Day 15 | Tokio (1)

7u. They say it is going to be 25 degrees today. The sun is out and shining brightly. I switched off the light too late last night - too late for a room with paper curtains, in any case.

vieuw window

My thoughts are with my husband, tomorrow is the start of a new chapter for him. It’ll be his first day at his new job. I wish I could talk to him, but he doesn’t answer my messages. He must be asleep, wise of him.

buildings and busy street
plasic sakura

Today we have a ‘day off’. We go to the Kabuki-za. There we will see three (from 11am to 3pm31) Kabuki performances. Quite excited to see what it will be. The actors are all men - a result of the fact that, a long time ago, actresses were harassed by sexualy excited men after the performance. That was not tolerated, so since then all the roles have been played by men.

poster of this play

The theatre is an experience in its own. You have to take the escalator up to the third floor. There are shops and even a restaurant. Needless to say, there are guard everywhere. Just in case something might go wrong.

vieuw inside the theatre

The performances begin in perfect time. My knees barely fit between the seats. I have never sat so small before. There is an American lady sitting next to Vladimir and she is even a head taller than I am. There are four empty seats beside me, so I want to move so that everyone gets some extra space. But I am immediately corrected. Not allowed. Not allowed to take photos or eating. Almost out of nowhere, a security guard appears and signs his name with two crossed fingers. I dare to drink - some of the locals do it very discreetly, then I dare as well.

black/white portraits of kabuki-actors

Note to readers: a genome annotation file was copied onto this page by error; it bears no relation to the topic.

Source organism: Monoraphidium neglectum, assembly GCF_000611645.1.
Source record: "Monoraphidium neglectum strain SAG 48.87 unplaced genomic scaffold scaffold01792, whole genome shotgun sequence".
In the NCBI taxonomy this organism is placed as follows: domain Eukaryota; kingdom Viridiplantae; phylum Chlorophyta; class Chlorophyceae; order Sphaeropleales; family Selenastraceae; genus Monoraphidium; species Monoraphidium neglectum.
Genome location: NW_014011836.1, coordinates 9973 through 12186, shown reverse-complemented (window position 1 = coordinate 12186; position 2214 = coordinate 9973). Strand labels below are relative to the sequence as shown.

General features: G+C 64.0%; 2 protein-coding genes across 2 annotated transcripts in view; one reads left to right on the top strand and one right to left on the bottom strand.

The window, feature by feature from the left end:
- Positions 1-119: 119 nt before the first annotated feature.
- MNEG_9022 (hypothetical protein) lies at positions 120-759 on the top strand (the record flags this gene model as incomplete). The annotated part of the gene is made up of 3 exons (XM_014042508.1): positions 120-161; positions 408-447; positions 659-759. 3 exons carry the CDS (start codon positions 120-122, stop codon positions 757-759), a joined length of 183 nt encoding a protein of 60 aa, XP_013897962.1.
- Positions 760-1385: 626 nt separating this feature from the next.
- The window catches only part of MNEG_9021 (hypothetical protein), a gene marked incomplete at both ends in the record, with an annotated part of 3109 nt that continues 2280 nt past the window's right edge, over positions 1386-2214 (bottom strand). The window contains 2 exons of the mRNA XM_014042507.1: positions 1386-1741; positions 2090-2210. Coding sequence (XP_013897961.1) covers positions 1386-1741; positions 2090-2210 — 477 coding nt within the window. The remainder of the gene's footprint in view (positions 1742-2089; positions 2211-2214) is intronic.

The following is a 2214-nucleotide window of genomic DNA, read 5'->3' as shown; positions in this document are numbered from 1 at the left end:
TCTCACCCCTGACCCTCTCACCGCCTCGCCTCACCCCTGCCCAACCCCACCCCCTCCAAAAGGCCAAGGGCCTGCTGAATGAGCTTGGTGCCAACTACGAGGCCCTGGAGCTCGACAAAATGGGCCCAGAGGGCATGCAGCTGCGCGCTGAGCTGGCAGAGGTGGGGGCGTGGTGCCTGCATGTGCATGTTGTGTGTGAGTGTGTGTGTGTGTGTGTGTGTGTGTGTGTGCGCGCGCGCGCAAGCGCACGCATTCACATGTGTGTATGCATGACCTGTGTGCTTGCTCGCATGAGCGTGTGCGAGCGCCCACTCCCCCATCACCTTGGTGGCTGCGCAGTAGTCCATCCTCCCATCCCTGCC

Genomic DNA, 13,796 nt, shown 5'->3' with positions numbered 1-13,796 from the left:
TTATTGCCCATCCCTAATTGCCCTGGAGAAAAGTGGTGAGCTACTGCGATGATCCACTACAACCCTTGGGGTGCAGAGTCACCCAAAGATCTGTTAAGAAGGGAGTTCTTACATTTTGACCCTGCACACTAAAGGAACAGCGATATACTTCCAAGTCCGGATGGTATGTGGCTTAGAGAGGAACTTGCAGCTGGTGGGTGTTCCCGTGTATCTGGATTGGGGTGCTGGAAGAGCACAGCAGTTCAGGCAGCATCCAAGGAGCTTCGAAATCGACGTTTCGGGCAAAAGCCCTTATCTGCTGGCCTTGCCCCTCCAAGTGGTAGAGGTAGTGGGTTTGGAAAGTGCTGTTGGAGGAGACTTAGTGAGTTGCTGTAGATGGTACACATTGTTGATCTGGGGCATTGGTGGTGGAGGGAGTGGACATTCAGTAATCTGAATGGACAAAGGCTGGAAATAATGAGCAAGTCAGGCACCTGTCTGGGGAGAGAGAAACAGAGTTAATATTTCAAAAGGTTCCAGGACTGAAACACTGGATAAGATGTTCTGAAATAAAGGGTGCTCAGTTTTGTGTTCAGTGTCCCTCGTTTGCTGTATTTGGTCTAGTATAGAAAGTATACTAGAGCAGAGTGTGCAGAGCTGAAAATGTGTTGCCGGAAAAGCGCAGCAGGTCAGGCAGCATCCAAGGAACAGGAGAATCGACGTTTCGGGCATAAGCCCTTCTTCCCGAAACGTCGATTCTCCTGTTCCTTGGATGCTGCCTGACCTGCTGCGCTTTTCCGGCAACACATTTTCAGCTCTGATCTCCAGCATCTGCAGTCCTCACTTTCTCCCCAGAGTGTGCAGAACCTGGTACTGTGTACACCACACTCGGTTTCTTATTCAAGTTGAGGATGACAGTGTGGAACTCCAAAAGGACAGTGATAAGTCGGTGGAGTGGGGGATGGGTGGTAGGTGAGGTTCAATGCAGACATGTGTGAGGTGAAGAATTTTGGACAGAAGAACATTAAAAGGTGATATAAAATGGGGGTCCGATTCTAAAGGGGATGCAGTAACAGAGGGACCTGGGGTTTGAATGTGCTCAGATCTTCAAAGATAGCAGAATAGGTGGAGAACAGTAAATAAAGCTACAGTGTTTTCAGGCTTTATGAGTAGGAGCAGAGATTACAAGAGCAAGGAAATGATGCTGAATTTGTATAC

scene from the kabuki-play

The show is fantastic. It is a strange mixture of stage and performance. The sets are beautiful, as are the costumes. It really seems as if the old prints have come to life. Occasionally the behaviour of the actors is frozen. Then, from somewhere at the back of the hall, a guard loudly scans something - the name of the actor in question, we are later told. So if you play an important role, your name will be scanned every time you appear in a key scene. Good for your publicity.

The first play is about a sumo wrestler, blessed with a thick head of hair, who kills someone. His old mother shaves off his hair on stage. The second play, just after lunch, is more light-hearted. Mostly song and dance. The gods are drunkenly sailing around in a boat and dancing. Funny.

The highlight of the day is the final performance. Life of an Edo era fishmonger, a complicated story with a lot of different characters. It is exciting, gripping and spiced up with the occasional joke, but hard for me to follow. Fortunately, we do know that the protagonist wears red trousers and has a lot of tattoos. There is live English translation via a headset, very happy with those.

Suddenly, Vladimir leans suspiciously close to me. Ah, he’s sleeping. In Japanese style, he can doze off only to wake up refreshed a little later. I also feel my eyes closing a little later. So it goes up and down a bit. But the climax of the story is not one to fall asleep to: a fight, a murder, mud and swamp and, above all, very beautiful scenes. To remember.

Wow. I would immediately come back tomorrow and every following day!

After the show we both have a date. I have a date with Mia O, one of the Mokuhanga sisters. Vladimir with a former colleague-student from 17 years ago. We go our separate ways. I have a nice afternoon. It feels as if Mia and I have known each other for a long time. We say goodbye and promise to keep in touch. Something I have done several times on this trip.

Noodles at the bar around the corner to end the day. Then dessert in our flat, shower and blog. Ready for tomorrow, for Master Asaka Motoharu.

our shadow on the street